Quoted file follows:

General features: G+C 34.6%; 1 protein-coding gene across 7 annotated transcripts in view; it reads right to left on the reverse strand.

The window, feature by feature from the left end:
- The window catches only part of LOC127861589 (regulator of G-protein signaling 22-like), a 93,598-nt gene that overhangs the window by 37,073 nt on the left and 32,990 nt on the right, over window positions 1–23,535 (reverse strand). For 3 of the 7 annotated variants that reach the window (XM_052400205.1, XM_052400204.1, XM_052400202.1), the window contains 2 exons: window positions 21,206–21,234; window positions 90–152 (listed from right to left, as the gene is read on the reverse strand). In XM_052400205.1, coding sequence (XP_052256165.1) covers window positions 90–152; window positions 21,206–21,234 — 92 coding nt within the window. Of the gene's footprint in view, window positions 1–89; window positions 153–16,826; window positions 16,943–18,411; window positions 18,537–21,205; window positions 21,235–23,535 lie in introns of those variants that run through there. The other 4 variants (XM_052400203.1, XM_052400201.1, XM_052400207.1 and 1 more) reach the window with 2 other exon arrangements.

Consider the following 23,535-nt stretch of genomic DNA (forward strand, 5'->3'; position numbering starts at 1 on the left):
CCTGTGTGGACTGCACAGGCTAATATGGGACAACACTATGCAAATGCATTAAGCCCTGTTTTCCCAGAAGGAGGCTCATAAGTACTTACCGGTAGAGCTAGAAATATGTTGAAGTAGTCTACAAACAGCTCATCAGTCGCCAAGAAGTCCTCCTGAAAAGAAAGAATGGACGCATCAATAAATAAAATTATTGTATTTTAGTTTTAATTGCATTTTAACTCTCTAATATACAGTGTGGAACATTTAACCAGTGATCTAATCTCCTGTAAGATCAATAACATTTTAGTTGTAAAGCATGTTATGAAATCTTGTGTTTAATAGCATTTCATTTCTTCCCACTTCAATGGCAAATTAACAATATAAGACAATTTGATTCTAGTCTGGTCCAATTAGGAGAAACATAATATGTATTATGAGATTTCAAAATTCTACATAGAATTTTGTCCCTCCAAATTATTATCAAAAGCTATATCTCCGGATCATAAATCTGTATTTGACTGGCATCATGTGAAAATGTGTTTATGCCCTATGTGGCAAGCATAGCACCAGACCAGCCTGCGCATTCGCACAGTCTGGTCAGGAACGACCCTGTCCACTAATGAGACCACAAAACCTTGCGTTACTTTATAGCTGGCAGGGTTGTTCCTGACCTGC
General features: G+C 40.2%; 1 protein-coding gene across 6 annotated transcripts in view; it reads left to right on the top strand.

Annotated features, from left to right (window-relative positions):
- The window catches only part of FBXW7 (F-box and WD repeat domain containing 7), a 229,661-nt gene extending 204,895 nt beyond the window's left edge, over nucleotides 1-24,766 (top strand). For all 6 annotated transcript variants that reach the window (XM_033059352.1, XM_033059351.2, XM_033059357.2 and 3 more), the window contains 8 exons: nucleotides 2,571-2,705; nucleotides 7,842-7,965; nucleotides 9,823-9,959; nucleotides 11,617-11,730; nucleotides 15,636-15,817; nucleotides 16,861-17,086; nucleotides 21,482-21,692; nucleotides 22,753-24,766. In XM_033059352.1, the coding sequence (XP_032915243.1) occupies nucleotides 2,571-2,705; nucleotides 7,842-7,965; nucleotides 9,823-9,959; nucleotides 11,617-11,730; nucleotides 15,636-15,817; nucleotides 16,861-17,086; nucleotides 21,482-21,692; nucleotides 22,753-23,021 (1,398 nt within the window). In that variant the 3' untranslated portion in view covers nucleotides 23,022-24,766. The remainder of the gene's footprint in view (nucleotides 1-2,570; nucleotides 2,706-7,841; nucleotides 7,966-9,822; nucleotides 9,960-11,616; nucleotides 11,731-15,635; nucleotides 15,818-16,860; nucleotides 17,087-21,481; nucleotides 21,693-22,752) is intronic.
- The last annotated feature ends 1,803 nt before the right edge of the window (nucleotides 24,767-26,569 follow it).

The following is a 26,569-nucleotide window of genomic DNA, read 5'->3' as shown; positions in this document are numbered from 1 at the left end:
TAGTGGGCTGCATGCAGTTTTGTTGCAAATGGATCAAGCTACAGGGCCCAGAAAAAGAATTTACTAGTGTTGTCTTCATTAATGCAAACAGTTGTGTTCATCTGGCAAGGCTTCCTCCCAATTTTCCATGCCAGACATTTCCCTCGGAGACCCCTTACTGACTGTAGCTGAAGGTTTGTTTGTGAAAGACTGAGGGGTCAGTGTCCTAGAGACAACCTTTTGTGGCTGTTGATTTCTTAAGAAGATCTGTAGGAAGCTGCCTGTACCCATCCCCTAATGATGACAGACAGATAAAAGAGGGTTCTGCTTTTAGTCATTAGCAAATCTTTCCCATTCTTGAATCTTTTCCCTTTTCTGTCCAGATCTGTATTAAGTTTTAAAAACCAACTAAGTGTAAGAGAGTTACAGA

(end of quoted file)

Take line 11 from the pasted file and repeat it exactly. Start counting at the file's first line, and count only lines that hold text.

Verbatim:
TAGTGGGCTGCATGCAGTTTTGTTGCAAATGGATCAAGCTACAGGGCCCAGAAAAAGAATTTACTAGTGTTGTCTTCATTAATGCAAACAGTTGTGTTCATCTGGCAAGGCTTCCTCCCAATTTTCCATGCCAGACATTTCCCTCGGAGACCCCTTACTGACTGTAGCTGAAGGTTTGTTTGTGAAAGACTGAGGGGTCAGTGTCCTAGAGACAACCTTTTGTGGCTGTTGATTTCTTAAGAAGATCTGTAGGAAGCTGCCTGTACCCATCCCCTAATGATGACAGACAGATAAAAGAGGGTTCTGCTTTTAGTCATTAGCAAATCTTTCCCATTCTTGAATCTTTTCCCTTTTCTGTCCAGATCTGTATTAAGTTTTAAAAACCAACTAAGTGTAAGAGAGTTACAGA